Elizabeth Blackwell

Dissertation on Typhoid Fever and progressive work

Contributed by: Brandon Webster



Animals, Europe, Field, Historical figure, Medicine, North America, Observational, Organismal biology, Physiology, Social justice, Urban, Woman



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I used this article to read parts of her dissertation: Works Cited Sanes, Samuel. “Elizabeth Blackwell: Her First Medical Publication.” Bulletin of the History of Medicine, vol. 16, 1944, pp. 83. ProQuest, http://ezproxy.msu.edu/login?url=https://www-proquest-com.proxy2.cl.msu.edu/docview/1296292990?accountid=12598.

and this web article for other information: https://www.famousscientists.org/elizabeth-blackwell/



Slide 1: Researcher’s Background

Elizabeth Blackwell was the first woman to earn a medical degree in the United States in 1849. She published her dissertation on typhoid fever but is best known for founding important institutions in New York and public speaking in Europe were she championed social welfare for all classes of people. 

Biography in brief

Elizabeth Blackwell certainly faced many obstacles throughout her life. In the 1840s women were not recognized as possible practitioners of formal medicine. On her way to getting a medical degree she was denied many times at admissions but finally prevailed. Her post degree career is marked by a marked concern for people living in poverty.  She founded medical practices in New York and London. 

Is (or was) their research under-valued because of their identity?

Yes. As the first woman to earn a medical degree in the United States states she was literally the first person to break through many systemic barriers against white women at the time.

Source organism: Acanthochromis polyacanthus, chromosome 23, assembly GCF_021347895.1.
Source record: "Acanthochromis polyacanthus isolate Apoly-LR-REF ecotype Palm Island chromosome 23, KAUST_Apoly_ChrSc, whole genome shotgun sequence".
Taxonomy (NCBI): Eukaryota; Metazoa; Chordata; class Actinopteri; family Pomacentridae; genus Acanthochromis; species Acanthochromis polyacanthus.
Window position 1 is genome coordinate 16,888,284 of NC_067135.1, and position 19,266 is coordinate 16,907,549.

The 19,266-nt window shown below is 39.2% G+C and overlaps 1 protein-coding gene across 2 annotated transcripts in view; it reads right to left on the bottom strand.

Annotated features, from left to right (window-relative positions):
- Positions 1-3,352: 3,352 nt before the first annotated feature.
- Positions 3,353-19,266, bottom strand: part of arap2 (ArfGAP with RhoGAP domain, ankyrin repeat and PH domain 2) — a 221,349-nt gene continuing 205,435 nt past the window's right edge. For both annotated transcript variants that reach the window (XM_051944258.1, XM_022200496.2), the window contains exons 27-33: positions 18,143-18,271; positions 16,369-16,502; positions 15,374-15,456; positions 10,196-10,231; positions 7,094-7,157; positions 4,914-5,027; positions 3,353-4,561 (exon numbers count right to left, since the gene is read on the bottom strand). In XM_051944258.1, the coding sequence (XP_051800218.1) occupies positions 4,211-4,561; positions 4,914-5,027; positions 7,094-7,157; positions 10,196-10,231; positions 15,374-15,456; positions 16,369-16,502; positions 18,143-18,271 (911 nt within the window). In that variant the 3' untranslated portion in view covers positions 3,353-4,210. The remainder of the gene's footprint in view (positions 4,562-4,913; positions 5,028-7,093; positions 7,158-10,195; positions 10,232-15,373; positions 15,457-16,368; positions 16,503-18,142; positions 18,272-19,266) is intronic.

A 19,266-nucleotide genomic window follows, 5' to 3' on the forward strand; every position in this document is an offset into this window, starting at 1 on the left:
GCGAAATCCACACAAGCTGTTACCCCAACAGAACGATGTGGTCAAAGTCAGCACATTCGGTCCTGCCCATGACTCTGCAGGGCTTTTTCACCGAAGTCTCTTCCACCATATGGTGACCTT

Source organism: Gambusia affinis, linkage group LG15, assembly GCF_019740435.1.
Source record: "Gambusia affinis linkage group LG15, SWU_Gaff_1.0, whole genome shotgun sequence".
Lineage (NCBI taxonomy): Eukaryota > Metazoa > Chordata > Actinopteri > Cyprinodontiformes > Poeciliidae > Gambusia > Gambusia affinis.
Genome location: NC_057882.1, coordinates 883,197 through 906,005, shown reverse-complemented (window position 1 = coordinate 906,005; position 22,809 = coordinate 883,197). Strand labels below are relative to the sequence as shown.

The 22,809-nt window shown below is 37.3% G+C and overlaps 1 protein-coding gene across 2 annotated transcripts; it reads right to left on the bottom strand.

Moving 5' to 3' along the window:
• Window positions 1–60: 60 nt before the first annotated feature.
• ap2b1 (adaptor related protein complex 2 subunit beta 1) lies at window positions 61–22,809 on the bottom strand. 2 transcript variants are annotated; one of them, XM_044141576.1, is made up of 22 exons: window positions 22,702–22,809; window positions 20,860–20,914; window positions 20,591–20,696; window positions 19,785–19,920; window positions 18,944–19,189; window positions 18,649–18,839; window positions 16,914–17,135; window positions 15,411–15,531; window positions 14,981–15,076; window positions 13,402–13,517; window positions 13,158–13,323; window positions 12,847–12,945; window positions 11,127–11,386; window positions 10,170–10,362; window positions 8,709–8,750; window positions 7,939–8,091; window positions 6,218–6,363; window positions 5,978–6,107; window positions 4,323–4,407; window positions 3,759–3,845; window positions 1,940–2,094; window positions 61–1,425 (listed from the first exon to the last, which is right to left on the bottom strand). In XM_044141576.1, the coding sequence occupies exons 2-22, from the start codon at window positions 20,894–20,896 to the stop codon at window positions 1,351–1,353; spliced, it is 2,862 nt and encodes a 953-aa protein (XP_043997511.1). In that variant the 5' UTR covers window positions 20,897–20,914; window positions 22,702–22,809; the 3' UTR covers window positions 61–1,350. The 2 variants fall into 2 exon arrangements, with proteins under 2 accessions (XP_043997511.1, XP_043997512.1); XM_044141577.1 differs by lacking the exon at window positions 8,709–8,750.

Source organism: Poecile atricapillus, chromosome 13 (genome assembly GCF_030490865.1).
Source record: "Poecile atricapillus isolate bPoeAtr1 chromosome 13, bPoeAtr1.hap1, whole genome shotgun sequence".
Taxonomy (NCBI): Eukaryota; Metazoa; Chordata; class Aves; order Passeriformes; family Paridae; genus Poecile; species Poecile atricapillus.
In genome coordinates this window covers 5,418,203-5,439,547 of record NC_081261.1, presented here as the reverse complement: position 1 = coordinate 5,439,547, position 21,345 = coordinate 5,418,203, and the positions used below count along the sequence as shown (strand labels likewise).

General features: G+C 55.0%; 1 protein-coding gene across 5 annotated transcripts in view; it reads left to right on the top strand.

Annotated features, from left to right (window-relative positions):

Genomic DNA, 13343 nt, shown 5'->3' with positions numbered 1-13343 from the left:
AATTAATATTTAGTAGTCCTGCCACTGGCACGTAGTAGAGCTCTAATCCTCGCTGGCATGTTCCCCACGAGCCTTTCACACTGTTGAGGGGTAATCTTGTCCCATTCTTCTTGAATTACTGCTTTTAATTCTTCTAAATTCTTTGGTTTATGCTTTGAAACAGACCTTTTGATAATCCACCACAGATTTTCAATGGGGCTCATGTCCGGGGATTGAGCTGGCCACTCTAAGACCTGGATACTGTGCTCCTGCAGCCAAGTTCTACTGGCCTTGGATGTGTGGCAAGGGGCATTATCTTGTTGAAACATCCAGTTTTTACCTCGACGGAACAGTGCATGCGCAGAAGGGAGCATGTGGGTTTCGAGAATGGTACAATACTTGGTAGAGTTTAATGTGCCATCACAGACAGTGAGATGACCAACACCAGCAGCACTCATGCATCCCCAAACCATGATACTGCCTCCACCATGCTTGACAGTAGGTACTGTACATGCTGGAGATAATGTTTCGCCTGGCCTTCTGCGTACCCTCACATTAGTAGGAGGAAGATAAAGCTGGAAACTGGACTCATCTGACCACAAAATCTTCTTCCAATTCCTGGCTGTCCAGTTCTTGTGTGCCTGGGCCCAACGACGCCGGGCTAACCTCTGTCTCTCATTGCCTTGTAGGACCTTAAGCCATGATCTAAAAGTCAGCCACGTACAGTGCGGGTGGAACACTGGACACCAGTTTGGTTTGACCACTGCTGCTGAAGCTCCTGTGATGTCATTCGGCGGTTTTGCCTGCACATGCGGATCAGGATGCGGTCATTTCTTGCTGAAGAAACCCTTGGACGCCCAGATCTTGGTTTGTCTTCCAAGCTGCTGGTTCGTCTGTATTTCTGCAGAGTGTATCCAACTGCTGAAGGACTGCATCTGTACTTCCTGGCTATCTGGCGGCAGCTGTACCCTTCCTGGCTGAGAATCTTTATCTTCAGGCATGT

Are there other scientists/research examples that this example can replace or be added to?

I think this example is important because it represents a milestone in woman’s rights and role in society. 


Slide 2: Research Overview

Take home message of study

Elizabeth Blackwell wrote her dissertation based on her work at a charity hospital in Philadelphia shortly after the Irish Potato Famine were they often treated immigrants from Ireland. Her writing focused on drawing connections between the typhoid fever in Ireland and the same sickness some immigrants had. She graduated in the top of her class. Her writing championed better living conditions(i.e. sanitation and nutrition) as a way to prevent disease. It is also notable for an empathetic tone and social equity concerns. A theme that will be consistent throughout her life as she will later found the first medical college for women in the United States and go on public speaking tours in Europe in addition to actively practicing medicine. 

Study system

This image is an illustration of the Woman’s Medical College of New York Infirmary anatomy course in 1870. The medical college was founded by Elizabeth Blackwell and ran from 1868 to 1899. It closed when Cornell University first began to accept women students into their medical program. 


Slide 3: Key Research Points

Main figure

This is a quote from her writing as a student in the Buffalo Medical Journal that connects “Ship Fever” which was what they called emigrants with typhoid fever. It also outlines her feelings on social welfare. I selected this quote because one it illustrates her holistic view on public health. Essentially, she is saying that the Ship Fever epidemic (which was really typhus) is exacerbated by the poor living conditions that the lower classes are forced to live in because a lot of impoverished Irish people were fleeing their home country due to the Irish Potato Famine.  At the time I think this represents a fairly unique way of looking at public health and is noted for having a more empathetic tone. 


Societal Relevance

Elizabeth Blackwell was the first woman to be granted a medical degree in the United States and as such represents a watershed moment for a shift in the institutional mindset about women’s rights. It is also noted how she paved the way for more women to learn medicine by founding a college to lift others. 


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